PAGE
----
Until Baez learns how to navigate that strike zone a bit better, it might make Maddon more likely to mix and match other options, rather than considering him an everyday lock like Anthony Rizzo and Kris Bryant.

But like Russell, Albert Almora Jr. and Willson Contreras, Baez is one of the young players who despite key roles on a championship contender the last few years still have big league growth to come. And Maddon thinks that growth is right around the corner.

“I want to believe you’re going to see that this year,” Maddon said. “They’ve had enough major league at-bats now, they should start making some significant improvements that are easy to recognize. The biggest thing normally is pitch selection, I think that’s where it really shows up. When you have talented players like that, that are very strong, quick, all that other stuff, if they’re swinging at strikes and taking balls, they’re going to do really well. And so it’s no secret with Javy. It’s no secret with Addy. Addy’s been more swing mode as opposed to accepting his walks. That’s part of the maturation process with those two guys. Albert I thought did a great job the last month, two months of getting better against righties. I thought Jason looked really good in the cage today. And Willson’s Willson.

“The natural assumption is these guys have played enough major league at-bats that you should see something different this year in a positive way.”

MLB.com's Cubs' 2018 Top Prospects list full of potential impact pitchers

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USA TODAY

MLB.com's Cubs' 2018 Top Prospects list full of potential impact pitchers

Could 2018 be the year that the Cubs finally see a top pitching prospect debut with the team? 

Thursday, MLB.com released its list of the Cubs' 2018 Top 30 Prospects, a group that includes six pitchers in the Top 10. The list ranks right-hander Adbert Alzolay as the Cubs' No 1. prospect, projecting him to debut with the team this season.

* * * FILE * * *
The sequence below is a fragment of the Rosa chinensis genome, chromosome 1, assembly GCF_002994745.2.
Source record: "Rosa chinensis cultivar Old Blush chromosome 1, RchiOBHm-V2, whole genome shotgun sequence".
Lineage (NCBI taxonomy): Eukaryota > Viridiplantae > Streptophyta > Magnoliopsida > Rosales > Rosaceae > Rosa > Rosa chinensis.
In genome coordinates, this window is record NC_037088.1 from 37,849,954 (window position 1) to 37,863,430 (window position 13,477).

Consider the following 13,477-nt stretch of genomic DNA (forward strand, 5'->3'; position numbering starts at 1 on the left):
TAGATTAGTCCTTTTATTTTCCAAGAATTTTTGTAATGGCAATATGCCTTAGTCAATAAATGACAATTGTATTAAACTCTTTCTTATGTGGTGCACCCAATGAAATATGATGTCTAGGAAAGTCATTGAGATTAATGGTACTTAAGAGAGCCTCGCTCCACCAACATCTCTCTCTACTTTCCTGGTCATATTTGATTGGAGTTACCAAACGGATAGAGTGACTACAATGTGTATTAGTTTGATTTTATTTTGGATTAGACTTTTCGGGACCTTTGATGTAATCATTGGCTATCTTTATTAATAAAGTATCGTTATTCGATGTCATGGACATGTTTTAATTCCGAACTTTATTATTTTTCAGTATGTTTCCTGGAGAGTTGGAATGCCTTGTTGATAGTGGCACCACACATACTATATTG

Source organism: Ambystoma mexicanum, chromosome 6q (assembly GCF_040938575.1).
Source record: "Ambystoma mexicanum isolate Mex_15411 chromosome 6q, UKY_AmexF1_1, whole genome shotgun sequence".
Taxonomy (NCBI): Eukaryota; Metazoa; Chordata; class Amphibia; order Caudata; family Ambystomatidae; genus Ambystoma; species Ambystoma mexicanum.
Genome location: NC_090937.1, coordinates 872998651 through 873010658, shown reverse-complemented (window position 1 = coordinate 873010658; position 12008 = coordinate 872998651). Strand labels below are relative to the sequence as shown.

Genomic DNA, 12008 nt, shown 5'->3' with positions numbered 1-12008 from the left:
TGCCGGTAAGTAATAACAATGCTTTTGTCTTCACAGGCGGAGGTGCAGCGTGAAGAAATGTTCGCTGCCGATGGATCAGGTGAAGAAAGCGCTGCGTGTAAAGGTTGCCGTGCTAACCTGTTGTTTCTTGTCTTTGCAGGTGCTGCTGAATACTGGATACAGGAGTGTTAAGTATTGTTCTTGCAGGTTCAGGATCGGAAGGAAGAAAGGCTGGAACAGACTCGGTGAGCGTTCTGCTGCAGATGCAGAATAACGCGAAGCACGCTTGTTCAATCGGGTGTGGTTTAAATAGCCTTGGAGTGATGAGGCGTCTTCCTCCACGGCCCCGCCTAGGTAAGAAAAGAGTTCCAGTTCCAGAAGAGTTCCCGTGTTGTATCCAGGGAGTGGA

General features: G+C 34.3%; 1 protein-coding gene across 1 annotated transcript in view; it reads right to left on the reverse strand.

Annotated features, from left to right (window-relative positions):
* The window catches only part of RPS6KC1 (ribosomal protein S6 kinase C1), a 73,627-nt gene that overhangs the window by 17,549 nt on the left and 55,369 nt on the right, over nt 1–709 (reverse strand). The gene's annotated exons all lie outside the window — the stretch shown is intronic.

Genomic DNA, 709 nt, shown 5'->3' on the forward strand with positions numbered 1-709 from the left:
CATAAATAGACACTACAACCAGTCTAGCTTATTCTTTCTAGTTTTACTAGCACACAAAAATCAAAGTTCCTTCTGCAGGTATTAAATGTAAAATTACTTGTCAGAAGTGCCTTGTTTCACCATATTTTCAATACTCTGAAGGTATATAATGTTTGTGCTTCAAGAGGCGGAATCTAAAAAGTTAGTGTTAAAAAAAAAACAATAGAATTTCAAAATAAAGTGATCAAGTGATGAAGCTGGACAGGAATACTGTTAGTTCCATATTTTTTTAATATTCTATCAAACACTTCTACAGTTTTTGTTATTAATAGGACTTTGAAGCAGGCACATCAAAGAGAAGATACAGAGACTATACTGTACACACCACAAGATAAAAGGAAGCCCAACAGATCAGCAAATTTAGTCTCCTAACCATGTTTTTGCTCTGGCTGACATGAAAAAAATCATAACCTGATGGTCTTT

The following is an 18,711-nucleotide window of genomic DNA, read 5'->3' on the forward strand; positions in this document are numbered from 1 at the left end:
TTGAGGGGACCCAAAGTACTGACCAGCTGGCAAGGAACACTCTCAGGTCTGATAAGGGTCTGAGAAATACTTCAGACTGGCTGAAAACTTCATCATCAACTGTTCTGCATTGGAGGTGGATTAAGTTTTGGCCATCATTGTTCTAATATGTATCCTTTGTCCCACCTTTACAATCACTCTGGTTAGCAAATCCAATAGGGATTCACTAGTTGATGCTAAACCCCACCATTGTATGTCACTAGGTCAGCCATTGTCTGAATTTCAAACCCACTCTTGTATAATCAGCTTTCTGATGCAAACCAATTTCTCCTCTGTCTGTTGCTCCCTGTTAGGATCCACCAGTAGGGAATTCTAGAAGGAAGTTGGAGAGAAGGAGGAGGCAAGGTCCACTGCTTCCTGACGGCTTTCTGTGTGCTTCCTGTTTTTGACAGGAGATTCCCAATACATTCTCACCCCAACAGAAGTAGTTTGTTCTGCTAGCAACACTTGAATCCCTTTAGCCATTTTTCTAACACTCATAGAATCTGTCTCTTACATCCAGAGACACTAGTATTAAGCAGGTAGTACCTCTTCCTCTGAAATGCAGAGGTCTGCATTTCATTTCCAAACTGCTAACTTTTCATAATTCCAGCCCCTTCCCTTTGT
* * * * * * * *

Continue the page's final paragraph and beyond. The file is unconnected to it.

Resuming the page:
Alzolay, 22, went 7-4 with a 2.99 ERA in 22 starts between Single-A Myrtle Beach and Double-A Tennessee last season. He also struck out 108 batters in 114 1/3 innings, using a repertoire that includes a fastball that tops out around 98 MPH (according to MLB.com).

Following Alzolay as the Cubs' No. 2 overall prospect is 19-year-old shortstop Aramis Ademan. Ademan hit .267 in just 68 games between Single-A Eugene and Single-A South Bend, though it should be noted that he has soared from No. 11 in MLB.com's 2017 ranks to his current No. 2 ranking. He is not projected to make his MLB debut until 2020, however.

Following Alzolay and Ademan on the list are five consecutive pitchers ranked 3-7, respectively. Oscar De La Cruz, No. 3 on the list, slides down from his 2017 ranking in which MLB.com listed him as the Cubs' top overall prospect. De La Cruz, 22, finished 2017 with a 3.34 ERA in 13 games (12 starts) between the Arizona League and Single-A Myrtle Beach.

De La Cruz is projected to make his MLB debut in 2019, while Jose Albertos (No. 4), Alex Lange (No. 5), Brendon Little (No. 6) and Thomas Hatch (No. 7) are projected to make their big league debuts in 2019 or 2020. All are right-handed (with the exception of Little) and starting pitchers.

Hatch (third round, 2016) and Lange (30th overall, 2017) and Little (27th overall, 2017) were all top draft picks by the Cubs in recent seasons.

Having numerous starting pitchers on the cusp of the big leagues represents a significant change of pace for the Cubs. 

Since Theo Epstein took over as team president in Oct. 2011, a plethora of top prospects have debuted and enjoyed success with the Cubs. Majority have been position players, though.

The likes of Albert Almora, Javier Báez, Kris Bryant, Willson Contreras, Anthony Rizzo and Addison Russell all contributed to the Cubs winning the World Series in 2016. Similarly, Ian Happ enjoyed a fair amount of success after making his MLB debut last season, hitting 24 home runs in just 115 games.

Ultimately, Alzolay would be the Cubs' first true top pitching prospect to make it to the big leagues in the Theo Epstein era. While him making it to the big leagues in 2018 is no guarantee, one would think a need for pitching will arise for the Cubs at some point, whether it be due to injury or simply for September roster expansion.

The Cubs have enjoyed tremendous success in recent years in terms of their top prospects succeeding in the MLB. If the trend continues, Alzolay should be a force to reckon with on the North Side for years to come.